Contests: One Perspective

Robert A. Heinlein got his start as a published author when a short story of his, submitted to a magazine, caught the eye of John W. Campbell. I’ve heard and read that the story started as a contest entry, and by submitting it to Campbell instead, Heinlein earned much more than the contest would have paid him for first place. This version is reported on Wikipedia, but is not mentioned on the Heinlein Society web page. So who remains alive who would know?



I love Science Fiction, and I have a fun scifi romance that needs some planet building before I can go forward with it. But I submitted it to a contest, thinking there would be few entries in the scifi category, and it would be the best, perhaps, of those entries.



The judges saw me coming. When they didn’t get the large number of entries required in the scifi category, they combined it with fantasy. My showing was poor and some of the comments from the judges very discouraging. (Although in rereading some of them, the judges are spot on, and the whole experience will be valuable when I get back to that planet)



The bottom line is that the story was far from ready for even a Beta reader, but I thought I could beat the odds. My Regency, The Mouse and Miles, on the other hand, is getting pretty good critiques on Scribophile, and I even have a following of Regency fans. I love Regency because Idon’t have to build this world, and it’s not Star Trek or Babylon 5 or even, gods forfend, Twilight-based. It is an open to the public writing arena.



My first Regency, Emily’s Heart, won a Romance Writers of America San Diego chapter contest 20 years ago. The first 7 pages submitted caught the attention and hearts of the judges. I thrilled to the announcement that I had won, but on the other hand, the rest of the story lacked sexual tension, a plausible plot, and needs lots of work. I still have it in my “Someday” pile.



I thought about submitting M&M to a contest, since the need for more income has gotten urgent, and if I could get the attention of an agent or editor, I might be off and running as a published author. But when the time came ti decide about entering, I found I would rather take an on-line workshop to improve my writing. (I’m also taking Karen Ritter’s class on self-publishing, another good use of available funds!) The decision was not easy, and the contest I had in mind was low on submissions.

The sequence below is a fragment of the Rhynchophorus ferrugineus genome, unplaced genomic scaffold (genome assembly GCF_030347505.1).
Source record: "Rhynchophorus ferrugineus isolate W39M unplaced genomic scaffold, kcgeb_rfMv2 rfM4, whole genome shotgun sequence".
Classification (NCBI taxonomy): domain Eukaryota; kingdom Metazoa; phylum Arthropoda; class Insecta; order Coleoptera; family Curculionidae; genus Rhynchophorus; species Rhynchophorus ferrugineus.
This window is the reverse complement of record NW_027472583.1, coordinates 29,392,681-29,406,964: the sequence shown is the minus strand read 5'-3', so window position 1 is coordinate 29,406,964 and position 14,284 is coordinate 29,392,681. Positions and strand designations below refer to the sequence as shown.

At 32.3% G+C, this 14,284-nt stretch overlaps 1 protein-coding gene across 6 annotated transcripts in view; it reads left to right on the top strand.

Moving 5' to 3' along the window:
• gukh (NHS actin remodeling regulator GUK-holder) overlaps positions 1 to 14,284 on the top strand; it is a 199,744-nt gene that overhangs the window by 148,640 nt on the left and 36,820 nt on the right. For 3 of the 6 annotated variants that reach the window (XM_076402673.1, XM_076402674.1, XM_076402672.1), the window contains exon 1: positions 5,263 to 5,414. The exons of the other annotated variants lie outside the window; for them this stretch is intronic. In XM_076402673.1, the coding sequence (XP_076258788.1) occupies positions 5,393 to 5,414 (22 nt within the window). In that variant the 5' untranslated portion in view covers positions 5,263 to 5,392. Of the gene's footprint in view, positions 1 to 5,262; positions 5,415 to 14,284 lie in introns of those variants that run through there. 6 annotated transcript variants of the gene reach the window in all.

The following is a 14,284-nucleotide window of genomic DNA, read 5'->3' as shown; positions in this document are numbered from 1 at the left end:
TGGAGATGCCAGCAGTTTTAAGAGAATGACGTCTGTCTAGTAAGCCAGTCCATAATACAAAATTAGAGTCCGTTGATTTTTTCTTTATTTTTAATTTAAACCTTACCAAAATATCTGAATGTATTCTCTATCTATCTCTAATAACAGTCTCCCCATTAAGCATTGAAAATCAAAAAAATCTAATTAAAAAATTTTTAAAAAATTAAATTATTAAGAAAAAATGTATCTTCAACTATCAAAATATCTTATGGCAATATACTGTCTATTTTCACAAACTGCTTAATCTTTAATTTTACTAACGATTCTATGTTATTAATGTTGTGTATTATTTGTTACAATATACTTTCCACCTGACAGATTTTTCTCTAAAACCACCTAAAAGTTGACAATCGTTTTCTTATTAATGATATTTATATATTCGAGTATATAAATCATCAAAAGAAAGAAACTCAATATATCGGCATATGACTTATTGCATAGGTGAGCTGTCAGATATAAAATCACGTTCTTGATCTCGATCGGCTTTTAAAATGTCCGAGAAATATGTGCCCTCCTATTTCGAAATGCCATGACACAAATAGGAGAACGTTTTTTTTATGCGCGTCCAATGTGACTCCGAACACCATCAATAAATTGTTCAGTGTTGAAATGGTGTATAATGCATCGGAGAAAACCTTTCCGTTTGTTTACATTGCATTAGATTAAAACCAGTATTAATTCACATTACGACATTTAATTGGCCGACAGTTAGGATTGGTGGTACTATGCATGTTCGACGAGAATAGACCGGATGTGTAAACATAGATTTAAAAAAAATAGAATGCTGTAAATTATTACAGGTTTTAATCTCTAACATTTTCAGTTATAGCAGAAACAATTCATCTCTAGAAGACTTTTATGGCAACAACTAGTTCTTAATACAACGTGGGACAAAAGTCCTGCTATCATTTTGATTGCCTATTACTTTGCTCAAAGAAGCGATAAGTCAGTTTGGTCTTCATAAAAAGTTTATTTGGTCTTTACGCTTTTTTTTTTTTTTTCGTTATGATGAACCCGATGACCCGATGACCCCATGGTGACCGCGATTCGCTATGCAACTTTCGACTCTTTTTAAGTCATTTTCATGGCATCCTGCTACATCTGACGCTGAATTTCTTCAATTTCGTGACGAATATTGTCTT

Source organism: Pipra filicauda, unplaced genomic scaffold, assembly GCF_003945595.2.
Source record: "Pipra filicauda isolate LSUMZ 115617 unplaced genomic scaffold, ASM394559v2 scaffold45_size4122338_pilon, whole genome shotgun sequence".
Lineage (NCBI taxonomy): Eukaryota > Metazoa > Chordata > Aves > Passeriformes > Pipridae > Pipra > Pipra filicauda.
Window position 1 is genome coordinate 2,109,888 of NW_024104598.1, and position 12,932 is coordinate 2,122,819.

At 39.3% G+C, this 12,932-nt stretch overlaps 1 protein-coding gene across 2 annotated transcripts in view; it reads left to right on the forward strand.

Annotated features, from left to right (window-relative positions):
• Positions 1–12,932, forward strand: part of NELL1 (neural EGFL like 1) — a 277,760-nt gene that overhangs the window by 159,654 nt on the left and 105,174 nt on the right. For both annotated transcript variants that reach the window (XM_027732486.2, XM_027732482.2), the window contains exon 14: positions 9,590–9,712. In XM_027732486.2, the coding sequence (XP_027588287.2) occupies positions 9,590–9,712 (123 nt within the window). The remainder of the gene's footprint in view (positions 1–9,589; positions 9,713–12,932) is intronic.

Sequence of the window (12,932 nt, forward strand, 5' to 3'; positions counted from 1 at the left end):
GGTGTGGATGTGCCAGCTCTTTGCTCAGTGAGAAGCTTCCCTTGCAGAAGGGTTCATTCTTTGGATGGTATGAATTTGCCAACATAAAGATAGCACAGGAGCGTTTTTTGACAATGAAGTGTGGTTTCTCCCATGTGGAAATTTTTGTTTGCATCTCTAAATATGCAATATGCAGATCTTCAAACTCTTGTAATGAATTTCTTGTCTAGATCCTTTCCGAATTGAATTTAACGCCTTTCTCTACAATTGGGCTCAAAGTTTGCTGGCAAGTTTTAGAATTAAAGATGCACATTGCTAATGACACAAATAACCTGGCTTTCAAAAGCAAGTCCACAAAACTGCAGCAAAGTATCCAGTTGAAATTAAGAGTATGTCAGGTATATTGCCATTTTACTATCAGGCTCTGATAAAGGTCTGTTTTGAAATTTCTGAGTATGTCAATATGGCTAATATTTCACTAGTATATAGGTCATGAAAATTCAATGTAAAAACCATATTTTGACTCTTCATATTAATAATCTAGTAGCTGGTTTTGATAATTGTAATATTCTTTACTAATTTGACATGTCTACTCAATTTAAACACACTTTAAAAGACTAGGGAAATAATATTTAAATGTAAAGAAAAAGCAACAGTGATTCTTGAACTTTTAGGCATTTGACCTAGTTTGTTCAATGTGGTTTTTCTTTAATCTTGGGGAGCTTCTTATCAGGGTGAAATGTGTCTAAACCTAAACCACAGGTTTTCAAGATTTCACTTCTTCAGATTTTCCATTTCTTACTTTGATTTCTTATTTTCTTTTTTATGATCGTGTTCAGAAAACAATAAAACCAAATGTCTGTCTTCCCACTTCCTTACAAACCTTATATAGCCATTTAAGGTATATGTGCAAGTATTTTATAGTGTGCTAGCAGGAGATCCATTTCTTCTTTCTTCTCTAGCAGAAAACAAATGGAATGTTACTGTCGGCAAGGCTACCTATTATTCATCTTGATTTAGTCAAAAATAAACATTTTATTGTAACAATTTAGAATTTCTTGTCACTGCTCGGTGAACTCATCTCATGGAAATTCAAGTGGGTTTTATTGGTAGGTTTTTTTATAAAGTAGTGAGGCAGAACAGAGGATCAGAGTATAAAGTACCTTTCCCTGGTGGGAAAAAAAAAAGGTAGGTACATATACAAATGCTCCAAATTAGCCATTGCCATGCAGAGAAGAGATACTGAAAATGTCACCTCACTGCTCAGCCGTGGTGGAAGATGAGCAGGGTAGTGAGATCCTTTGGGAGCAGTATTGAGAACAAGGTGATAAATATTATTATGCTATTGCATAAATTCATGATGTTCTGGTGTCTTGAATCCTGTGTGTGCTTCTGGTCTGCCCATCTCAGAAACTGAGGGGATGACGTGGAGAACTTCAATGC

This made me wonder why I even bother writing at all if I don’t believe my end product is good enough to win a contest with a high number of entries. Self-doubt and lack of forward momentum are useful story-building elements, but for a writer they steal away your writer’s soul. And that is what has to be in any sotry for it to shine and attract readers.



Writer’s Digest’s web page ( lists a bunch of contests, but they are all pretty niche like Young Adult, Thriller, and Poetry, but they do have a romance competition I will need to check out.



Writer’s Views’ web page ( lists contests that have $0 cost for submissions, so I have to look at that one more closely. Sitcom, screenplay, and poetry all come before the romance story contest.



Chantacleer Book Reviews ( is offering a package of $20,000 in prizes, but if you win one of their contests, you only get part of that. They also announce winners of big contests, and the Women’s Fantasy/SciFi winner, The Maiden Voyage of the Mary Ann, by Linda Reed has my interest.



But I feel more at home with Romance Writers of America chapter-sponsored contests. These members live and breath romance, like I do, and are encouraging no matter what the outcome. I have decided to make a goal, and publish it here so that you can check with me in early January. I pledge to enter the Great Expectations contest for unpublished works, sponsored by the North Texas RWA chapter. It’s only $20 to enter, and I have until December 29th to get a novel polished enough so that the first 5,000 words become the best ever submitted.



The contest judges are published authors, the second round judges will be editors, announced later, and there are cash prizes for First, Second, and Third place. While contests will never take the place of a good critique group, the feedback from any submission is worth the admission price.



The world of books and publishing has change since Robert A. Heinlein’s days, more than most futurists of that century could foresee. There are more routes to being a published author than through contests and magazine submissions. Deciding on the path that is right for you takes serious thought on what you can afford and what you are hoping to get in return. The path you select will require your complete dedication and belief in yourself. May you live long and prosper.





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